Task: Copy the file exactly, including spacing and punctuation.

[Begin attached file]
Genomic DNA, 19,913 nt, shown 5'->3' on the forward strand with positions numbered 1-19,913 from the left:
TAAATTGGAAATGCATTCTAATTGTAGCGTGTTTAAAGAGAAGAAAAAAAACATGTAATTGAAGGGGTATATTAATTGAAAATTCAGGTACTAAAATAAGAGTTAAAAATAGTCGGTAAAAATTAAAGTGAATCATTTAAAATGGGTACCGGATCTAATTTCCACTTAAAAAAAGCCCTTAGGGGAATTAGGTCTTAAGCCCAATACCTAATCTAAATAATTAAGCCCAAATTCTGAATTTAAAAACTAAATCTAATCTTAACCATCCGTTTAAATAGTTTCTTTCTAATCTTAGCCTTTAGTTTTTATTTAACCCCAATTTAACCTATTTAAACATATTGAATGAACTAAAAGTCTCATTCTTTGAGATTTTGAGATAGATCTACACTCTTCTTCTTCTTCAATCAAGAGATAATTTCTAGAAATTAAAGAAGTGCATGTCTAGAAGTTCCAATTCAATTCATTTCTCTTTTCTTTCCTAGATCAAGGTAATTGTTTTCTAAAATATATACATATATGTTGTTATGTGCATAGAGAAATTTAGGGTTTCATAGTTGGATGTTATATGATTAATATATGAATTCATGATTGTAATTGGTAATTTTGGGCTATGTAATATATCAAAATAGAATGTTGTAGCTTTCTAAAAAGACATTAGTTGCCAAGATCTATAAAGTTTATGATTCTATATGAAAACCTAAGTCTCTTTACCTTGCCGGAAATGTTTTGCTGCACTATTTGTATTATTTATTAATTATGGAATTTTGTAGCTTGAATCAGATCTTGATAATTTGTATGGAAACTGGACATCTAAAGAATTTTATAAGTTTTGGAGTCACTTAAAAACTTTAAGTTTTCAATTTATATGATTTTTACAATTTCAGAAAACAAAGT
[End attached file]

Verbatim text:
Genomic DNA, 19,913 nt, shown 5'->3' on the forward strand with positions numbered 1-19,913 from the left:
TAAATTGGAAATGCATTCTAATTGTAGCGTGTTTAAAGAGAAGAAAAAAAACATGTAATTGAAGGGGTATATTAATTGAAAATTCAGGTACTAAAATAAGAGTTAAAAATAGTCGGTAAAAATTAAAGTGAATCATTTAAAATGGGTACCGGATCTAATTTCCACTTAAAAAAAGCCCTTAGGGGAATTAGGTCTTAAGCCCAATACCTAATCTAAATAATTAAGCCCAAATTCTGAATTTAAAAACTAAATCTAATCTTAACCATCCGTTTAAATAGTTTCTTTCTAATCTTAGCCTTTAGTTTTTATTTAACCCCAATTTAACCTATTTAAACATATTGAATGAACTAAAAGTCTCATTCTTTGAGATTTTGAGATAGATCTACACTCTTCTTCTTCTTCAATCAAGAGATAATTTCTAGAAATTAAAGAAGTGCATGTCTAGAAGTTCCAATTCAATTCATTTCTCTTTTCTTTCCTAGATCAAGGTAATTGTTTTCTAAAATATATACATATATGTTGTTATGTGCATAGAGAAATTTAGGGTTTCATAGTTGGATGTTATATGATTAATATATGAATTCATGATTGTAATTGGTAATTTTGGGCTATGTAATATATCAAAATAGAATGTTGTAGCTTTCTAAAAAGACATTAGTTGCCAAGATCTATAAAGTTTATGATTCTATATGAAAACCTAAGTCTCTTTACCTTGCCGGAAATGTTTTGCTGCACTATTTGTATTATTTATTAATTATGGAATTTTGTAGCTTGAATCAGATCTTGATAATTTGTATGGAAACTGGACATCTAAAGAATTTTATAAGTTTTGGAGTCACTTAAAAACTTTAAGTTTTCAATTTATATGATTTTTACAATTTCAGAAAACAAAGT